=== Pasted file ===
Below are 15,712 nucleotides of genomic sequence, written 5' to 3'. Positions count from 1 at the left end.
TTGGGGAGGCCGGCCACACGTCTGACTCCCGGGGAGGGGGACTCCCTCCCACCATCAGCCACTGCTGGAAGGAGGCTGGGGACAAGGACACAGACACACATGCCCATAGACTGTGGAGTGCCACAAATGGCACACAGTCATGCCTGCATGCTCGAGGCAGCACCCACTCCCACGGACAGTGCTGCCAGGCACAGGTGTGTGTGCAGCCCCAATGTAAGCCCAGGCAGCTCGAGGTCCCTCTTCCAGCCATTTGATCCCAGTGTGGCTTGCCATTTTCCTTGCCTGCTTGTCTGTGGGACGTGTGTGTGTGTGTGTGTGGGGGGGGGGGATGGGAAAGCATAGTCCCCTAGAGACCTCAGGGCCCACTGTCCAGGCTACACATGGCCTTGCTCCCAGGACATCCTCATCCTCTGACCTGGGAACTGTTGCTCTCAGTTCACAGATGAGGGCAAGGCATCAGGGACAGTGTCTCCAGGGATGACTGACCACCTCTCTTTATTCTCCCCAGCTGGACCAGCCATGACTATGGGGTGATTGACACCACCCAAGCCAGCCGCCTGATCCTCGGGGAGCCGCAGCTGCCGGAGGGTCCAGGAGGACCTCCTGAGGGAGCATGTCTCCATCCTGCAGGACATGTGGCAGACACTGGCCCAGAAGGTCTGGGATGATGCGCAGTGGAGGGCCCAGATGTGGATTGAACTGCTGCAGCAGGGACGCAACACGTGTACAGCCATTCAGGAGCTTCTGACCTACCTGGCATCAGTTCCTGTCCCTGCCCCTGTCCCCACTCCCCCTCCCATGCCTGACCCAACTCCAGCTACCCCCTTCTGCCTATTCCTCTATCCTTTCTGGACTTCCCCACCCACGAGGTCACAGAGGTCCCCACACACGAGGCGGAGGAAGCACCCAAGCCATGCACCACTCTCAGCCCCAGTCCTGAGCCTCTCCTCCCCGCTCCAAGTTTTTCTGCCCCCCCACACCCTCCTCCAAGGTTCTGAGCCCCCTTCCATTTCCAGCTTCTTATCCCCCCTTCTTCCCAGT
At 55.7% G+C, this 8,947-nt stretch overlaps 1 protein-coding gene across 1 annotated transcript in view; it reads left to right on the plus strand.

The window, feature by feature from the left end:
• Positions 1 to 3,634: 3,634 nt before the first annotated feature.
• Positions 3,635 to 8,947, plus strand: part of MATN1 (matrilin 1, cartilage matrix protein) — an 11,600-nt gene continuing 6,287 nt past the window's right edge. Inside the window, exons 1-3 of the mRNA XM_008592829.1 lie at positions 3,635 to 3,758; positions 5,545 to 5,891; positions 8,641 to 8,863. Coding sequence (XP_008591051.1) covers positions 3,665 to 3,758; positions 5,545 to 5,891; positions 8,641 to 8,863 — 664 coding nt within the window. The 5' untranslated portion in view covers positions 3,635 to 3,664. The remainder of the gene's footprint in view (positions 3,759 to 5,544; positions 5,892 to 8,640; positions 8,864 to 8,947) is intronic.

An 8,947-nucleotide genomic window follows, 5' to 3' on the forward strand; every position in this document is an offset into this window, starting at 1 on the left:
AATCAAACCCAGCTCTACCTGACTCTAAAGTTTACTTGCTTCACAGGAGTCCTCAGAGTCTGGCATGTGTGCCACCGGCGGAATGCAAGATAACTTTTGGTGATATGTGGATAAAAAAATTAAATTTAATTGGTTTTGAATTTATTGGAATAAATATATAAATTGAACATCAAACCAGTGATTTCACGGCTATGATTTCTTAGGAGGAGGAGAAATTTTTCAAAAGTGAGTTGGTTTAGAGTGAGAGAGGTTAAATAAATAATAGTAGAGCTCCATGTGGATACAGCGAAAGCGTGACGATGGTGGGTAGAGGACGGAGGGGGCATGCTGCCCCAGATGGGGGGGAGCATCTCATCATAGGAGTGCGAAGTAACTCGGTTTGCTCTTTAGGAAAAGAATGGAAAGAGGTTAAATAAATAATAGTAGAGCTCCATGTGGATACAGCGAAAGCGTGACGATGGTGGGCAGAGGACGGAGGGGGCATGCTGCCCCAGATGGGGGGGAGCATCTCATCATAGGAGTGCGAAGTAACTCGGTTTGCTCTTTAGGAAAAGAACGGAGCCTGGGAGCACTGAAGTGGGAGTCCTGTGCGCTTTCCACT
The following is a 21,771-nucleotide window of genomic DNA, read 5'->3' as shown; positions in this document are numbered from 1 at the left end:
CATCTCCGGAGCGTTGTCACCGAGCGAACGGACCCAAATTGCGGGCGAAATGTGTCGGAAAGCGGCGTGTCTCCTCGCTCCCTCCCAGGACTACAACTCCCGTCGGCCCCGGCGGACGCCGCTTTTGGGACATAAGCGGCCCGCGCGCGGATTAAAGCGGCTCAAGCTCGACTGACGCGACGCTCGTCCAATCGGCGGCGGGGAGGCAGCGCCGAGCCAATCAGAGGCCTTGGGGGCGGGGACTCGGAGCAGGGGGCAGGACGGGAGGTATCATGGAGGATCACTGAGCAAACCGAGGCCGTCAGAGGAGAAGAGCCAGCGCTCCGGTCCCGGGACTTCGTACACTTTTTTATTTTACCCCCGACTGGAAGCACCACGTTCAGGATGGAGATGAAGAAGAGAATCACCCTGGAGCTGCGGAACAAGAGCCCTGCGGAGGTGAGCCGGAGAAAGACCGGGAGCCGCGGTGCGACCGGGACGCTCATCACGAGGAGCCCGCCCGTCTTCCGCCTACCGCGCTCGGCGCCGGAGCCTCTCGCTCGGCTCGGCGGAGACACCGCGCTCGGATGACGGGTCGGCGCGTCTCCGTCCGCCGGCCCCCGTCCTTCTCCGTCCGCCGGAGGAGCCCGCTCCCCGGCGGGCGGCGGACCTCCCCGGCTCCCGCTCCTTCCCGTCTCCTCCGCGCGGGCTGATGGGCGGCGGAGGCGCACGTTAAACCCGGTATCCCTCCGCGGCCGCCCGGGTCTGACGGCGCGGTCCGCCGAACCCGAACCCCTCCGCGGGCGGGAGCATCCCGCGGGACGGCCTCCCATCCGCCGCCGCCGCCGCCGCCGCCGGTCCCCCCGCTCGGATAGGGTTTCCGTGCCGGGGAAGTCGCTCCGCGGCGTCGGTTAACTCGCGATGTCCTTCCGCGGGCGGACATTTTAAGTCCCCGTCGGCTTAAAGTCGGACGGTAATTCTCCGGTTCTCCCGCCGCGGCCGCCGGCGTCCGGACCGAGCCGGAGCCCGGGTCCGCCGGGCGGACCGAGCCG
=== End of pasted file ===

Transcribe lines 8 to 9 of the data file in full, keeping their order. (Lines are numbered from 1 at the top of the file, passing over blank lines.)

AATCAAACCCAGCTCTACCTGACTCTAAAGTTTACTTGCTTCACAGGAGTCCTCAGAGTCTGGCATGTGTGCCACCGGCGGAATGCAAGATAACTTTTGGTGATATGTGGATAAAAAAATTAAATTTAATTGGTTTTGAATTTATTGGAATAAATATATAAATTGAACATCAAACCAGTGATTTCACGGCTATGATTTCTTAGGAGGAGGAGAAATTTTTCAAAAGTGAGTTGGTTTAGAGTGAGAGAGGTTAAATAAATAATAGTAGAGCTCCATGTGGATACAGCGAAAGCGTGACGATGGTGGGTAGAGGACGGAGGGGGCATGCTGCCCCAGATGGGGGGGAGCATCTCATCATAGGAGTGCGAAGTAACTCGGTTTGCTCTTTAGGAAAAGAATGGAAAGAGGTTAAATAAATAATAGTAGAGCTCCATGTGGATACAGCGAAAGCGTGACGATGGTGGGCAGAGGACGGAGGGGGCATGCTGCCCCAGATGGGGGGGAGCATCTCATCATAGGAGTGCGAAGTAACTCGGTTTGCTCTTTAGGAAAAGAACGGAGCCTGGGAGCACTGAAGTGGGAGTCCTGTGCGCTTTCCACT
The following is a 21,771-nucleotide window of genomic DNA, read 5'->3' as shown; positions in this document are numbered from 1 at the left end: